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Chris Grayling (Epsom and Ewell): In anticipation of a speech from the Minister of State, Department of Health, the hon. Member for Doncaster, Central (Ms Winterton), I welcome her to her new position. We are surprised by the scale of the changes at the Department of Health; the hon. Lady will have a lot to do during a difficult and busy time for the Department. I look forward to debating with her.
This has been an interesting and important debate. My hon. Friend the Member for South Suffolk (Mr. Yeo) began it effectively, speaking forcefully about the role of community pharmacists and the importance of pharmacies in the communities that Members on both sides of the House represent. He challenged Labour Members to support our motion, as well as the early-day motion that many of them signed, to send a further message to both the Government and pharmacists about the importance that we attribute to the work of pharmacists for our society.
The Secretary of State for Trade and Industry made what can only be described as a balanced speech, in keeping with her current policy. She talked in glowing terms about community pharmacists, but then referred to the competitive context for the industry. I greatly hope that, when we hear the Government's final verdict, there will not be a sting in the tail for our community pharmacists. Given the interest displayed by hon. Members in this issue, will the Minister of State give us an assurance in her winding-up speech that, when the Government eventually publish their policy decision, they will make a full statement to the House?
We heard an authoritative speech from the hon. Member for Romsey (Sandra Gidley), who brings considerable professional expertise to the subject. However, her speech was spoiled by the fact that she complained about over-the-top comments from the Conservatives while making over-the-top comments herself. I was surprised to hear her say that community pharmacists who did not take on extra responsibilities should risk the loss of their contracts. That would be a great shame. The work of our community pharmacists goes well beyond the call of duty and well beyond the terms of their current contracts, so I would not want them to lose those contracts.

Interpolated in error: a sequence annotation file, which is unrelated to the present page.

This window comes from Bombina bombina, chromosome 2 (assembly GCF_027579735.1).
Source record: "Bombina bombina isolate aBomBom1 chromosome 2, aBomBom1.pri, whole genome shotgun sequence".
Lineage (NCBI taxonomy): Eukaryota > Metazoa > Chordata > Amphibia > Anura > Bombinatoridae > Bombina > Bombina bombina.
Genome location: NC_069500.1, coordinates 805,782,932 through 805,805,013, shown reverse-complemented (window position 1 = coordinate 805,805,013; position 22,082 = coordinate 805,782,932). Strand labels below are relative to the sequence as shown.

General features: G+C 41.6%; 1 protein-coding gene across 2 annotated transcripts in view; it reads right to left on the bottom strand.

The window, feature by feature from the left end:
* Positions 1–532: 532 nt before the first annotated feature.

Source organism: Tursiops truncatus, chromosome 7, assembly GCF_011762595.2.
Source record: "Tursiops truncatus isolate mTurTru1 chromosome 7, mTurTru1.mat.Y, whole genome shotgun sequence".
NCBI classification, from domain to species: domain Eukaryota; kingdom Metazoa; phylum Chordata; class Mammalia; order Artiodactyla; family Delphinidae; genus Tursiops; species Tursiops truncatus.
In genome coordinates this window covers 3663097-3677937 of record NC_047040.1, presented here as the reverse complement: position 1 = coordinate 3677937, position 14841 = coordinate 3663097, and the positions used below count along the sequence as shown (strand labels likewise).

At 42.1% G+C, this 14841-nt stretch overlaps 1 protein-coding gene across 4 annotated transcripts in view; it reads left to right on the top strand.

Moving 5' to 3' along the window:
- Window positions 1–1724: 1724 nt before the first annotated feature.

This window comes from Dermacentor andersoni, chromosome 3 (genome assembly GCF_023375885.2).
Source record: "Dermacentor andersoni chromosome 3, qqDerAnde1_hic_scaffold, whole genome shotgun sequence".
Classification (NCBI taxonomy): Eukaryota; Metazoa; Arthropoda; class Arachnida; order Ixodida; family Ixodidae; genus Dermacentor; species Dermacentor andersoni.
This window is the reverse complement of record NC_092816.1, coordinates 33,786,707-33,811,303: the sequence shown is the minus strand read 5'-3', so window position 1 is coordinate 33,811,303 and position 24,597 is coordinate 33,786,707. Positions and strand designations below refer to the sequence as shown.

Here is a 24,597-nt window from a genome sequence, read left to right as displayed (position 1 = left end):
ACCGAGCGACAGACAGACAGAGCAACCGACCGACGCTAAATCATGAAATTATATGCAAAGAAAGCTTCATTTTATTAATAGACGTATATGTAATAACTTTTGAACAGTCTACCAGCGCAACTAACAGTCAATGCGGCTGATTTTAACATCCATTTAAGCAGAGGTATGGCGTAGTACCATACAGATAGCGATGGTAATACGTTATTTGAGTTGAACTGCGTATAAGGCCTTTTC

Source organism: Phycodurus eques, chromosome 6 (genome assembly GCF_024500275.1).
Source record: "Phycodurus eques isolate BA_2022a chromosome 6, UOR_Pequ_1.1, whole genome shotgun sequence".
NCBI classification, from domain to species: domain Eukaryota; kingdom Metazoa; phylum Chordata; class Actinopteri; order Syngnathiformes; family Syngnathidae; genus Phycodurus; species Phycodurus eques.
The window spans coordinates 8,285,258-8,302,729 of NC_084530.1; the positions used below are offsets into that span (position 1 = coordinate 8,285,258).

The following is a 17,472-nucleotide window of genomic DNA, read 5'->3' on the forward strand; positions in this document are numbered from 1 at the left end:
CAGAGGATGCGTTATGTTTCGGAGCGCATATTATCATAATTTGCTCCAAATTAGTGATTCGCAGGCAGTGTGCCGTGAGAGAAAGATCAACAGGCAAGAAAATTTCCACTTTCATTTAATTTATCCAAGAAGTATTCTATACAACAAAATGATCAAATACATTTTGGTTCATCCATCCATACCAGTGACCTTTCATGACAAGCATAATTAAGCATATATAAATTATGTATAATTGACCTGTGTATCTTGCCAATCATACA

The hon. Member for Wakefield (Mr. Hinchliffe) made a valuable and insightful contribution. I pay tribute to him and to his Select Committee for the report that they published this morning, which is a valuable contribution to the debate that will help to inform the Government's decisions when they are eventually taken.
My hon. Friend the Member for East Surrey (Mr. Ainsworth) made a valuable contribution. He spoke in particular of the threat to small family-run businesses. On the basis of his constituency experience, he described the extent of the personal service and commitment offered by community pharmacists to their customers, which went far beyond the call of duty and the normal requirements of their job.
Lastly, we heard the speech of the hon. Member for Leigh (Andy Burnham). He may talk about brass neck, but I remind him that a Labour Government are considering changes to a system introduced by a Conservative Government that has provided proper protection to our community pharmacists.
The future of the community pharmacy is crucial for communities right across the country. Local town and village centres alike are under threat from the Government in a way that we have never seen before. Local post offices are disappearing as part of a programme to close a total of 3,000 outlets, after five years of the Government's gross mishandling of the Post Office.
The current proposals pose risks to another cornerstone of our local communities. All over the country, millions of people, especially the elderly, depend on the chemist's shop for the drugs that they need, as well as for a word of friendly advice and assistance. Without those shops, many elderly people would struggle to reach the larger, more distant outlets that would inevitably take over.
The hon. Member for Wakefield asked about the free market. The free market has a clear and important place in our society, but some parts of our local economy serve a social need and we jeopardise them at our peril. The Opposition would be deeply concerned if the Government made proposals that would lead to a reduction in the excellent services or accessibility currently provided by our community pharmacies.
Gregory Barker: Does my hon. Friend share my concern that the Labour Government, with all the zeal of a new convert to the free market, listen disproportionately to the voice of big businessthe multinationals and the big playersand that the voice of the legion of small community businesses will go unheard?